The world's biggest energy corporation, Russian energy giant Gazprom, may be on its way to Israel.
Calcalist has learned that a team from Gazprom held a series of meetings this week with representatives of Yitzhak Tshuva's Delek Energy and Noble Energy to discuss a potential future partnership in the exploratory Leviathan gas field.
According to Calcalist’s information, the Russian delegation included some 15 representatives and was headed by Gazprom Global Liquefied Natural Gas (LNG)'s Managing Director, Frederic Barnaud.
As previously reported, a Gazprom delegation visited Israel about a year ago and held a round of talks with the major players in the local energy market holding exploration licenses. However, at the time, the negotiations bore no fruit. Unlike the previous visit, the delegation currently visiting Israel includes Gazprom representatives who did not take part in the visit here last year. The present visit is taking place after gas reserves in the exploratory Leviathan gas field, which is at an advanced stage of development, have already been verified, whereas at the time of the last visit, only potential reserve estimates were available.
Three main options for collaboration were discussed in the talks, held over a couple of days: The first option considered is for Gazprom to enter into partnership in the Leviathan gas field, where natural gas reserves of some 453 BCM have been found. Development costs of the Leviathan, which is expected to go into operation by 2017 at the latest, are estimated at 6 to 8 billion dollars. A new partner entering the venture would inject the much-needed funds for stepped-up development of the gas field. The proposed move would dilute the current partners' holdings, which are shared by Noble Energy (39.66 percent), Delek Energy (45.34 percent) and Razio Oil Searching Ltd. (15 percent).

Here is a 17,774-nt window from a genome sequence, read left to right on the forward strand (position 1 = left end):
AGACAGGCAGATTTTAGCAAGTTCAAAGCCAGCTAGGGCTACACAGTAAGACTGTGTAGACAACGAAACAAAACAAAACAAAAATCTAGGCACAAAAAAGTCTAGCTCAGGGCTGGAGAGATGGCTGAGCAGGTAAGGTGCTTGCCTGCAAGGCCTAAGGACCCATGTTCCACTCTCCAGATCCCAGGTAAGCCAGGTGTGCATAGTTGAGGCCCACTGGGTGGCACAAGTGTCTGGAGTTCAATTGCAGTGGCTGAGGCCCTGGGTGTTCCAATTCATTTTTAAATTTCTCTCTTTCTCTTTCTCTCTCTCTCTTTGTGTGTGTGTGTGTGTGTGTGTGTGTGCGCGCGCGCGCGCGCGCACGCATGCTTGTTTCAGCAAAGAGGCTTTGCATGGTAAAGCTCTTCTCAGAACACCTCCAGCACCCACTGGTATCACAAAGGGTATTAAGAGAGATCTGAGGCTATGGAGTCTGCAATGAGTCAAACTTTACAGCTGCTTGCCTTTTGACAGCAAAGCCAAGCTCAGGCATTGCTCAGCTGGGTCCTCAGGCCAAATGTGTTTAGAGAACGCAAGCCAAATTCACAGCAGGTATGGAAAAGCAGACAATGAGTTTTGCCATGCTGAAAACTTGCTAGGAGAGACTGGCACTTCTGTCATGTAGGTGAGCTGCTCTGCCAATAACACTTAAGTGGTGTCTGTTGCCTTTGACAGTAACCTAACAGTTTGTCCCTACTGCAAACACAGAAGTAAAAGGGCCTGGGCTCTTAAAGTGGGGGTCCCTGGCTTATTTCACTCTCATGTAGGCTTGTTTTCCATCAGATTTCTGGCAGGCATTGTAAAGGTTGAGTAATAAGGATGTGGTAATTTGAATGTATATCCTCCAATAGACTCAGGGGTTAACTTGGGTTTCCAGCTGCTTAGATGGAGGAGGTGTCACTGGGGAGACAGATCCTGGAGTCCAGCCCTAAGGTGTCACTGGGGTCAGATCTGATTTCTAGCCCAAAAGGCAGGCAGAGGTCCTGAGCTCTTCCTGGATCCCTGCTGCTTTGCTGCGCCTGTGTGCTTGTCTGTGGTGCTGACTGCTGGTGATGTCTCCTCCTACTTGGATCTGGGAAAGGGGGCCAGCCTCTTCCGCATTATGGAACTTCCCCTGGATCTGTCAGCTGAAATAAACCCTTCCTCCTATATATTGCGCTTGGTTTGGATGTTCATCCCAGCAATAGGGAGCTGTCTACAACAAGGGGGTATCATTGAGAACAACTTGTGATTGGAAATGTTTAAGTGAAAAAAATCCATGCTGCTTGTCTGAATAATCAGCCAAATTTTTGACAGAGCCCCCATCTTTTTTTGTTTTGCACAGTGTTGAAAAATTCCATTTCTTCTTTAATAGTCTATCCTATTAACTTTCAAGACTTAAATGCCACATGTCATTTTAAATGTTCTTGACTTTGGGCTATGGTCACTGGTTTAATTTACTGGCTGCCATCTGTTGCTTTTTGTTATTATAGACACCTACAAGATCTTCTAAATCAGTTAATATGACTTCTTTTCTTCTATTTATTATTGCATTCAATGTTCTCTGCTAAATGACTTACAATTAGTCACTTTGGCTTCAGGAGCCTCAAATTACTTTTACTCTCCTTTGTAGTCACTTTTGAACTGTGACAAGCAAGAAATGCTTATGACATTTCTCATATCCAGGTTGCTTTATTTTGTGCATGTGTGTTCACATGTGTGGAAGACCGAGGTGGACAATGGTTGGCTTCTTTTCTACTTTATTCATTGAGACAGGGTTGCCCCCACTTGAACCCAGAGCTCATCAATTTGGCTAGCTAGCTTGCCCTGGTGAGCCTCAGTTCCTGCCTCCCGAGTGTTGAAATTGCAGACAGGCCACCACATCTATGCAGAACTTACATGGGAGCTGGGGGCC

The second option being discussed is the purchase of gas from the Leviathan field for marketing by Gazprom in the Middle East and the Far East, where Gazprom seeks to gain a foothold. The Russian energy giant, which relies heavily on gas exports to Europe, is reportedly in search of new markets to make up for potential revenue shortfalls in the event a new gas field is found in Europe or in the case of a financial crisis hitting the continent.
The third option under consideration involves both partnership with Gazprom and the pre- purchase of gas from the Leviathan field, as well as the building of a joint liquefaction facility and shared exports.
The interest sparked by Leviathan is nothing new. As reported by Calcalist, a delegation on behalf of China Energy Corporation also visited Israel in November 2011 to explore potential investment in the Leviathan gas partnership.
Delek Energy has declined comment, as has Noble Energy.